How to do this? Kent gives one example. “Triangulation and layering are key when you are trying to make a place.” Asked to define those terms, Kent offers, “There is something that goes on if you take a playground, a children’s reading room in a library, a coffee shop, and a laundromat, and put them all together near a bus stop. Then people make connections. The amount of communication between people who don’t know each other, and chance encounters between people who do know each other, creates such an amazing synergy. But nowhere in America do we do that, and the one profession that should be thinking about it is off thinking about forms and shapes and metaphors.”
In addition to placing the community at the center of the process, PPS calls on citizens and designers not only to embrace the idea of place but also to expand concepts of stakeholders to include potential users, people on the fringes of the space, government agencies and, especially, “zealous nuts.” “Where would Central Park be without the Central Park Conservancy’s passionate Betsy Barlow Rogers?” Kent asks.
PPS notes that public areas often have to be retrofitted to make functional places from merely beautiful spaces. The firm’s principles encourage mixed-use development and triangulation on the tiniest scale- placing a trash can, a telephone, and a bench at the entrance to a park, for example. “It’s not an expensive proposition,” Kent maintains. In fact PPS regularly advocates quick and dirty fixes-like paint and petunias-encouraging signals that something is afoot.
“No one pulls together these focal points where human interaction occurs,” he complains, “and that’s what I think community building is about.” Making reference to the project’s training in context-sensitive design for the New Jersey Department of Transportation, Kent describes converting state traffic engineers to placemakers. “We have been training all these traffic engineers to create places. They love the idea. There is no resistance. Heretofore, they have just been moving cars faster through a given place. But now, they have this mandate to create places, and they want to know what the community’s vision for these places is and how they can serve and support that vision.” He laughs, “They are enjoying their job all of a sudden. But to me, the ones who should have been doing this all along are the landscape professionals.”
Reminded that some landscape architects have championed smart and sustainable growth and a range of other people- oriented policies for years, Kent relents a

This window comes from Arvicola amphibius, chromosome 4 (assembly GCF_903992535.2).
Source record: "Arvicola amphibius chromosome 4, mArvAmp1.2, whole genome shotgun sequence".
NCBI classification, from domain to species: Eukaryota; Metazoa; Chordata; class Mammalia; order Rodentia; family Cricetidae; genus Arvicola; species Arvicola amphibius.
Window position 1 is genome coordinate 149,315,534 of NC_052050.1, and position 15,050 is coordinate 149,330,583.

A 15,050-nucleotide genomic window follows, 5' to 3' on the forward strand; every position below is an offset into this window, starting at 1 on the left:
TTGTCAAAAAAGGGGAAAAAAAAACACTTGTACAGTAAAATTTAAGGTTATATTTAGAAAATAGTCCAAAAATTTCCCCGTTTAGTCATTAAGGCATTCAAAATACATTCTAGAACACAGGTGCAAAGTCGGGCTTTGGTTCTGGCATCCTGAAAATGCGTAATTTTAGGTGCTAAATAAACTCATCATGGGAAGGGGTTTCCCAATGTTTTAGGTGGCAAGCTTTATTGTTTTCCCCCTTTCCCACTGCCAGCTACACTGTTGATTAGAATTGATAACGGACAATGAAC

little and comes up with an interesting version of the 80:20 split. “I think probably 80 percent of the profession would like to create meaningful places, and 20 percent are defining where the profession goes-and they are the wrong people. Awards aren’t given to the sensitive majority, and that’s where they should go,” he argues. Nor does he let the most prestigious designers off the hook. “The big firms are the worst firms for building good places-you can absolutely quote me on that.”
Kent has not given up on landscape architects, however. “I think if you unleashed the landscape architecture profession and they became place creators and community builders, you could solve many of this country’s problems, including problems of isolation of people in communities. You could solve sprawl problems, because people would want to stay in and maintain neighborhoods close to these spaces. So, I think the profession is on the wrong road. We know that if you started rewarding people who create good places-places that were judged by people in the community to be successful-then a strong portion of the profession would gravitate in that direction very easily.”
Special places. Maximizing communication. Creating a stage for a variety of experiences. Minimizing sprawl. These buzzwords leap from the pages of snazzy firm brochures. Certainly, they are concepts landscape architects are familiar with and use constantly in their communications with each other and the outside world. Kent seems to be asking if landscape architects are putting these sentiments into practice. Can landscape architects walk the walk as well as they talk the talk? Fred Kent will be watching.
Susan Hines is the managing editor of ASLA’s LAND Online.